We’re reading Rosemary Radford Ruether’s “Sexism and God-talk” this semester for Systematic this semester, and I ran across a passage that actually reminded me of something from Doug Pagitt’s “Reimagining Spiritual Formation” book, concerning preaching and the preparation that goes into it, communally. Where does the responsibility of hermeneutics belong? Is it within the senior pastor, the Minister of Word and Sacrament? I think that’s what many of our seminaries today (including Princeton) would still like us to leave thinking. Who helps to determine what scripture will speak to our local communities? The national organization of our denominations? But they don’t know the specifics of all local congregations. What if the job of interpretation is left to the local church congregations? Where will that lead us? Will we end up with too many dissenting opinions? But aren’t those actually living in those local communities the ones who will know their context the best? Like Pagitt, Franzoni met with his congregation together to help determine the direction the Sunday sermon would go – the interpretation and message was determined within the context of community. I like that. All questions I’m wrestling with. Below is the section from Ruether’s book that tells the story of Franzoni and his model of a liberation Church.
“What I have described is a clergy-led revolutionizing of a local church. The difficulty with such a top-down transformation is that the clergy are seldom willing to let go of their own clerical prerogatives at the appropriate moment and really begin to share power for shaping the preaching, teaching and social action with the people. The people remain dependent for liberating theology and programs on the clergy and are not being trained to take responsibility for defining these themselves.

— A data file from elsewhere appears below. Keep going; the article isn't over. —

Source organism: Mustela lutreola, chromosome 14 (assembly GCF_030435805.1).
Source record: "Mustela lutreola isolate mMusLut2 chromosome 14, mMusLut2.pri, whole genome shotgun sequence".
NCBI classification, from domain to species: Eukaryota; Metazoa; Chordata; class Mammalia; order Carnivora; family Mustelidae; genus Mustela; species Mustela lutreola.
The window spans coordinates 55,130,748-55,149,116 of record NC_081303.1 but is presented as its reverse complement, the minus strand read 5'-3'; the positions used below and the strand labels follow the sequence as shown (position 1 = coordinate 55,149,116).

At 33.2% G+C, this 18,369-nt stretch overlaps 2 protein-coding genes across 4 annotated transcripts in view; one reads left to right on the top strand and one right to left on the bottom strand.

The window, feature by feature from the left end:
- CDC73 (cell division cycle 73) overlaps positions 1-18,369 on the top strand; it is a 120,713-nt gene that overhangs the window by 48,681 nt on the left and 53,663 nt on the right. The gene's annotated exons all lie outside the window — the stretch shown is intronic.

“There are instances where a clergy-led revolution is able to transform itself into a genuine liberation Church. In the Italian Basic Christian Community of St. Paul‚Äôs Outside the Walls in Rome, the revolution began with the vision of the abbot of the Benedictine community of this historic basilica, Dom Giovanni Franzoni. In the early 1960s, during the Second Vatican Council, Franzoni began inviting the laity to reflect with him on the Scriptures every Saturday night. He then preached his Sunday homily from this shared reflection. Gradually those who gathered with him came to number in the hundreds and those who came to hear him on Sunday in the thousands. Franzoni became radicalized by this shared reflection about both the nature of the Gospel and the mission of the Church. A core community of several hundred people began to reshape the liturgy in a more participatory way and also to engage in direct political action on such issues as war and unemployment.
“The Roman hierarchy then moved to strip Franzoni of his office as abbot. The community, together with his abbot, decided to leave the basilica and to move into an independent location. Franzoni and other priests in the community gradually decentralized themselves and became simply members and resource persons for a community organized around shard ministry. The Roman hierarchy then stripped Franzoni of his priest‚Äôs orders. The price of creating liberation community was the loss of all official institutional ties, although the group understands itself theologically and culturally as a renewal movement within Catholic Christianity.” (203-204)